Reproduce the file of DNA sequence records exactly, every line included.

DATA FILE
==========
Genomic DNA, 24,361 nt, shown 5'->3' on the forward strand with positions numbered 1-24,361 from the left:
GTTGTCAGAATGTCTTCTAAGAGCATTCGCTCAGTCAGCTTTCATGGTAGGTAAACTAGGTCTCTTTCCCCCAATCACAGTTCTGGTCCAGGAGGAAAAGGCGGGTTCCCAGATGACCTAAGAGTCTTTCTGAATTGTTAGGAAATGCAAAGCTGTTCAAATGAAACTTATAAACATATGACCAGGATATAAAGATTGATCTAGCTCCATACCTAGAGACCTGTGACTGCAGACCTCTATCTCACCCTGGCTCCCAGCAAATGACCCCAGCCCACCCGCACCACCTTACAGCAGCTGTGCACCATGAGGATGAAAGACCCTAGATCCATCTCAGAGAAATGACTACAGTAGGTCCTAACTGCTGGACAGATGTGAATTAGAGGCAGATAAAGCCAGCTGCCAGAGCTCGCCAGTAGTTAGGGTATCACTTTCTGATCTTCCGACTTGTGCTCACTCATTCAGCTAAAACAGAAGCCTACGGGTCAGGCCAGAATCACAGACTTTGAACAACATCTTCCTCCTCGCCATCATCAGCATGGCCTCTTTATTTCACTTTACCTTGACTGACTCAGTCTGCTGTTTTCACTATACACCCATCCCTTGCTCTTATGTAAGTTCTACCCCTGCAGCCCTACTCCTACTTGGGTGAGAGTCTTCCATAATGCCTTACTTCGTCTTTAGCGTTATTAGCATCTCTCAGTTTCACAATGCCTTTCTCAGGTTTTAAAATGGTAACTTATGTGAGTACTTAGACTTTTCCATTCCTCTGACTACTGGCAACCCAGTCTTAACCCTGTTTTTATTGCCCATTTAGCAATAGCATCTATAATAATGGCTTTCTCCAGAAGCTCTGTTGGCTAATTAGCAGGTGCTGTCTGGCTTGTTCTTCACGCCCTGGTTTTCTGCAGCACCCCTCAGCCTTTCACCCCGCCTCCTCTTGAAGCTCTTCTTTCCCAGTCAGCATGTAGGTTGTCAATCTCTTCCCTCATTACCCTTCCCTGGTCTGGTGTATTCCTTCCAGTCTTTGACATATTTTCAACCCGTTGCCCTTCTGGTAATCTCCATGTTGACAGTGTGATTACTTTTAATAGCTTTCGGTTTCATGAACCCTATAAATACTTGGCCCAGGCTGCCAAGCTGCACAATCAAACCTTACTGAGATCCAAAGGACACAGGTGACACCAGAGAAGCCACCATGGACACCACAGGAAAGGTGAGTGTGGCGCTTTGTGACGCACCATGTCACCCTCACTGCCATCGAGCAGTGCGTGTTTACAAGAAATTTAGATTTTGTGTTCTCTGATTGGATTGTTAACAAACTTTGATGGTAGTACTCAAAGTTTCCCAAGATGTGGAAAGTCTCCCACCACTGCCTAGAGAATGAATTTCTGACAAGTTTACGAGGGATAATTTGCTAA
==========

Genomic DNA, 24,361 nt, shown 5'->3' on the forward strand with positions numbered 1-24,361 from the left:
GTTGTCAGAATGTCTTCTAAGAGCATTCGCTCAGTCAGCTTTCATGGTAGGTAAACTAGGTCTCTTTCCCCCAATCACAGTTCTGGTCCAGGAGGAAAAGGCGGGTTCCCAGATGACCTAAGAGTCTTTCTGAATTGTTAGGAAATGCAAAGCTGTTCAAATGAAACTTATAAACATATGACCAGGATATAAAGATTGATCTAGCTCCATACCTAGAGACCTGTGACTGCAGACCTCTATCTCACCCTGGCTCCCAGCAAATGACCCCAGCCCACCCGCACCACCTTACAGCAGCTGTGCACCATGAGGATGAAAGACCCTAGATCCATCTCAGAGAAATGACTACAGTAGGTCCTAACTGCTGGACAGATGTGAATTAGAGGCAGATAAAGCCAGCTGCCAGAGCTCGCCAGTAGTTAGGGTATCACTTTCTGATCTTCCGACTTGTGCTCACTCATTCAGCTAAAACAGAAGCCTACGGGTCAGGCCAGAATCACAGACTTTGAACAACATCTTCCTCCTCGCCATCATCAGCATGGCCTCTTTATTTCACTTTACCTTGACTGACTCAGTCTGCTGTTTTCACTATACACCCATCCCTTGCTCTTATGTAAGTTCTACCCCTGCAGCCCTACTCCTACTTGGGTGAGAGTCTTCCATAATGCCTTACTTCGTCTTTAGCGTTATTAGCATCTCTCAGTTTCACAATGCCTTTCTCAGGTTTTAAAATGGTAACTTATGTGAGTACTTAGACTTTTCCATTCCTCTGACTACTGGCAACCCAGTCTTAACCCTGTTTTTATTGCCCATTTAGCAATAGCATCTATAATAATGGCTTTCTCCAGAAGCTCTGTTGGCTAATTAGCAGGTGCTGTCTGGCTTGTTCTTCACGCCCTGGTTTTCTGCAGCACCCCTCAGCCTTTCACCCCGCCTCCTCTTGAAGCTCTTCTTTCCCAGTCAGCATGTAGGTTGTCAATCTCTTCCCTCATTACCCTTCCCTGGTCTGGTGTATTCCTTCCAGTCTTTGACATATTTTCAACCCGTTGCCCTTCTGGTAATCTCCATGTTGACAGTGTGATTACTTTTAATAGCTTTCGGTTTCATGAACCCTATAAATACTTGGCCCAGGCTGCCAAGCTGCACAATCAAACCTTACTGAGATCCAAAGGACACAGGTGACACCAGAGAAGCCACCATGGACACCACAGGAAAGGTGAGTGTGGCGCTTTGTGACGCACCATGTCACCCTCACTGCCATCGAGCAGTGCGTGTTTACAAGAAATTTAGATTTTGTGTTCTCTGATTGGATTGTTAACAAACTTTGATGGTAGTACTCAAAGTTTCCCAAGATGTGGAAAGTCTCCCACCACTGCCTAGAGAATGAATTTCTGACAAGTTTACGAGGGATAATTTGCTAA